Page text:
La Habana Vieja is a beautiful and picturesque part of the city. It reminds a lot of Spanish cities with the plazas and colonial architecture. Though most part of the city is falling apart, since the 1990s, Castro allowed the UNESCO to enter the country and so for the past three decades, slowly but surely buildings are being renovated and are under protection. For the past two years, ever since the country started opening itself, even huge hotel chains are coming in and taking the buildings under their wing.
Plaza Vieja and the narrow streets leading to it were the highlight of the day. Colors, buildings, street musicians and general liveliness gave us a wonderfully pleasant feeling. We were somewhere else.
Streets of La Habana Vieja
The wonderful thing in Havana is that the city felt completely safe. Unlike Spanish cities where you almost count to be robbed for example at Barrio Gótico in Barcelona or Plaza Mayor in Madrid or many other towns throughout Andalusia (yes, happened to me at each of these places), Havana was calm and even though there happen to be pickpockets, at least I did not feel any danger at any place or time. A communist system means security and safety. There is police everywhere, but also the people seem very uninterested. They might approach you to talk, but more or less that’s where the story ends.
It was already afternoon and after coffee some two hours ago, we felt like having lunch. So we went to a restaurant in La Habana Vieja, which according to Rough Guide was supposed to serve quite good food. When we got there the place was crowded. An elderly couple at a table offered us to sit with them. We accepted. The restaurant was very much alive, like any other place in Havana. There was music, there was dance. The elderly couple were in Mexico before and it was their third day in Cuba. Soon they would go back to New Zealand. We ordered something to drink and some food. We never got it. The New Zealanders left, we were still waiting to get served and another couple this time from the US sat with us. They were from Washington DC and approximately our age. Now that US citizens were allowed to enter Cuba, there were plenty of them, but not as many as Canadians and Germans. The couple from the US came just for a week, “since it is so close” and told us they were in Viñales before and are going back home after Havana. From them we got the same answer, they wanted to catch the authentic Cuba. As we planned to go to Viñales next (initially we planned to stay there over night), we asked them about all kinds of things. They ordered food, we were still waiting for ours and a very nice conversation took place. We found out that we might not get any transportation to Viñales since all tourist busses were booked out. But the Americans were so smitten with the Viñales valley that they insisted that we try to find an alternative transportation. The food never came. When we asked for it, the waiter said, that what we ordered, they didn’t have at all. We wished the Americans a nice rest of their stay and left the restaurant hungry.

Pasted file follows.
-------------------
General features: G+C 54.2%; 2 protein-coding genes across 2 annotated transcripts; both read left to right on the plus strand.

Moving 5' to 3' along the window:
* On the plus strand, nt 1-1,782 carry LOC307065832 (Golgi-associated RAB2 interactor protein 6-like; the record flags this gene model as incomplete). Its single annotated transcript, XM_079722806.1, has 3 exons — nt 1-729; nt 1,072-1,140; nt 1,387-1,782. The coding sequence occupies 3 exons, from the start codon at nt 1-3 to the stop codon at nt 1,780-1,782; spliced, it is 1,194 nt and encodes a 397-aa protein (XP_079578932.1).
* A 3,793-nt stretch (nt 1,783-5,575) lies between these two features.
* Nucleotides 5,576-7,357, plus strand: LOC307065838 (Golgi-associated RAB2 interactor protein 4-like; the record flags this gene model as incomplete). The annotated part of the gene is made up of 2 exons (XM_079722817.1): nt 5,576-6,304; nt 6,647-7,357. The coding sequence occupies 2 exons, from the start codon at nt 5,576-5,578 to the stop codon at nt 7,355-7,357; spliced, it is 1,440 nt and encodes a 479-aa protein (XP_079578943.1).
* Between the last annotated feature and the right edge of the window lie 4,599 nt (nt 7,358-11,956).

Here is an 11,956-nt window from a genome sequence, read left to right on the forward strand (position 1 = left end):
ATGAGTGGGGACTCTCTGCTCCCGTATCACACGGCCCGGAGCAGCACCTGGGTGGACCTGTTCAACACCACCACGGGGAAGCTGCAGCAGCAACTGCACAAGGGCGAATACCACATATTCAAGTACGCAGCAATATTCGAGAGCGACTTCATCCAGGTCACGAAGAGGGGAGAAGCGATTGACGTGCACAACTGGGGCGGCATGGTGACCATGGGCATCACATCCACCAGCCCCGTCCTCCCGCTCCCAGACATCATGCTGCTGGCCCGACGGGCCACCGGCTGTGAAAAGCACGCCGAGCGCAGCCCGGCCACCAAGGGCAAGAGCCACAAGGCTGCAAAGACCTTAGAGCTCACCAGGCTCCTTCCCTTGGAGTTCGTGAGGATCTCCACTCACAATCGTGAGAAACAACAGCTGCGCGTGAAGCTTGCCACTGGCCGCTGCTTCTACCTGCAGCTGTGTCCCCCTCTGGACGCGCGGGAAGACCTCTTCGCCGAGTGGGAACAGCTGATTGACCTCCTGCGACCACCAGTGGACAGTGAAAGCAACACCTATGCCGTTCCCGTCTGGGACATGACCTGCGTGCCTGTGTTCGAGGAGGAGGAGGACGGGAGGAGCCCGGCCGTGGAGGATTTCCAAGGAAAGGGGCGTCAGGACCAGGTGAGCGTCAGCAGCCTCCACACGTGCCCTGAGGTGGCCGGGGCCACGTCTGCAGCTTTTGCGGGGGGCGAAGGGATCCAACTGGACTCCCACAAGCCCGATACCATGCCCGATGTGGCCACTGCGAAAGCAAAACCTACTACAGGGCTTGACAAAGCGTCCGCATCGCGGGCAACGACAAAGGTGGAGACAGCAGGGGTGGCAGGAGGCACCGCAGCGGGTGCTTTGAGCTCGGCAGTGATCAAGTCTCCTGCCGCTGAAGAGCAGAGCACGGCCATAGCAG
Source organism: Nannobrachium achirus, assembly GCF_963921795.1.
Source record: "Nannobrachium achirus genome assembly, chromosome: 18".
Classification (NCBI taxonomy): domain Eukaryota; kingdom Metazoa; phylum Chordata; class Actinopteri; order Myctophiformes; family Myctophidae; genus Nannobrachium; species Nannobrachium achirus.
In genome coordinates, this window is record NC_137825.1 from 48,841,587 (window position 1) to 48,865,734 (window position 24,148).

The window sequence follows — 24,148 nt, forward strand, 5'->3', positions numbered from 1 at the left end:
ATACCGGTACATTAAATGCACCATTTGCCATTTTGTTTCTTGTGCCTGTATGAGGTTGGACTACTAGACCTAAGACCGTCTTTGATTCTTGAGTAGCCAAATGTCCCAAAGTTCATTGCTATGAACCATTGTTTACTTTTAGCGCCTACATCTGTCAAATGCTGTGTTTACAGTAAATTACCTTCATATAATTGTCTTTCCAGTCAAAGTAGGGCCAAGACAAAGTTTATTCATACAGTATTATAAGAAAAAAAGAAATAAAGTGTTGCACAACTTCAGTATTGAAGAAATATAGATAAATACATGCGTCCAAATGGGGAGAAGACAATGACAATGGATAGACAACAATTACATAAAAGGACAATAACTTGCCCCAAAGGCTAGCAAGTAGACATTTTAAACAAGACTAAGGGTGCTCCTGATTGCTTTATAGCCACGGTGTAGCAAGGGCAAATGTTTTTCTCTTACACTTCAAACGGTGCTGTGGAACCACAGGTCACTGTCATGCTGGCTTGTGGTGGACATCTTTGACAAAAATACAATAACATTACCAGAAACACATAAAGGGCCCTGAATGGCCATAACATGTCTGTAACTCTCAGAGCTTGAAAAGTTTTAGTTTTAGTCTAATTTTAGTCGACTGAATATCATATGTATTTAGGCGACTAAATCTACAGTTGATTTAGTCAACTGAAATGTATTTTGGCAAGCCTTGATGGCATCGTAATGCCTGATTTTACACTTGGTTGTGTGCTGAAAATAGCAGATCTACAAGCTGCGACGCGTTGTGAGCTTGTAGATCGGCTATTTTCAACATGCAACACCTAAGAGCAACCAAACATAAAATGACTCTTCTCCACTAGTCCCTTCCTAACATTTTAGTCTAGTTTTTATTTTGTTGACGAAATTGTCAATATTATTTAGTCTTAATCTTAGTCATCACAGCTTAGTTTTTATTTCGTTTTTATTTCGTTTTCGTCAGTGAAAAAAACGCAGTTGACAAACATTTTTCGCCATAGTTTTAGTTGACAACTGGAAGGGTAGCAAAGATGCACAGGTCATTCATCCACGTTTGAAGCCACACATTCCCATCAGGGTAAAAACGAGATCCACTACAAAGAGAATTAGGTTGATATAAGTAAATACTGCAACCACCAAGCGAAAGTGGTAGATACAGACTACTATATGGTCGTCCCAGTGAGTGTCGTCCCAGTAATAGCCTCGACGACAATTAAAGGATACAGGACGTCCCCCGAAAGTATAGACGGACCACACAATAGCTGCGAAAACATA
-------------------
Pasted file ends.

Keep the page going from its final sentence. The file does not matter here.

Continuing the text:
Scene at the restaurant where in the end we stayed hungry.
Walking through the city, we were hoping to find a nice place for lunch. We passed a restaurant that seemed nice, but there was no table available. The waiters didn’t really bother to find a place for us, so again we left.
We were back at the Malecón. The view was mesmerizing. There were already lots of people coming together. People were fishing. The water wild. It was just a beautiful view. There we found a restaurant where we finally got served. Only that they forgot one of the orders. So we ended up splitting a dozen of shrimp with each other. At that restaurant we made our fourth acquaintance of the day. A journalist from Croatia, who is married to a Mexican and who was visiting her sister, who is married to a Cuban and living in Havana. Living in Mexico for seven years already, she felt in the Latin world almost at home. She said she is visiting Europe once every year, but doesn’t really miss it.
Half full after the scarce food that we ended up sharing, we took a walk once more through Malecón before taking a coco-taxi back to our accommodation. We were supposed to stay one more day in Havana and leave to Viñales for two days. Our landlord went with us to the bus station, where we just got confirmed that there were no busses available. Cuba was over-crowded, all the tourist busses were booked out long ago. There was an option with a driver, that we would have taken, but we figured out, that Trinidad, the next stop after Viñales was way too far away. After some talking through, we decided to stay as planned in Havana and to take a driver to Trinidad. Our Dutch-German couple would join us on that ride.
The park next to our accommodation was a wifi hot spot. For the first time we connected our device to wifi, through a wifi card, that you can obtain either at the wifi hot spots or at the post office. The wifi card lasts for an hour. We used that hour before the jet lag kicked in and finally went to sleep.
So much for the first day.
Me at the Malecón
For now I wish you a good night dear readers. Stay tuned, as tomorrow I will be continuing the story.
xx Azra/Swedish Avenue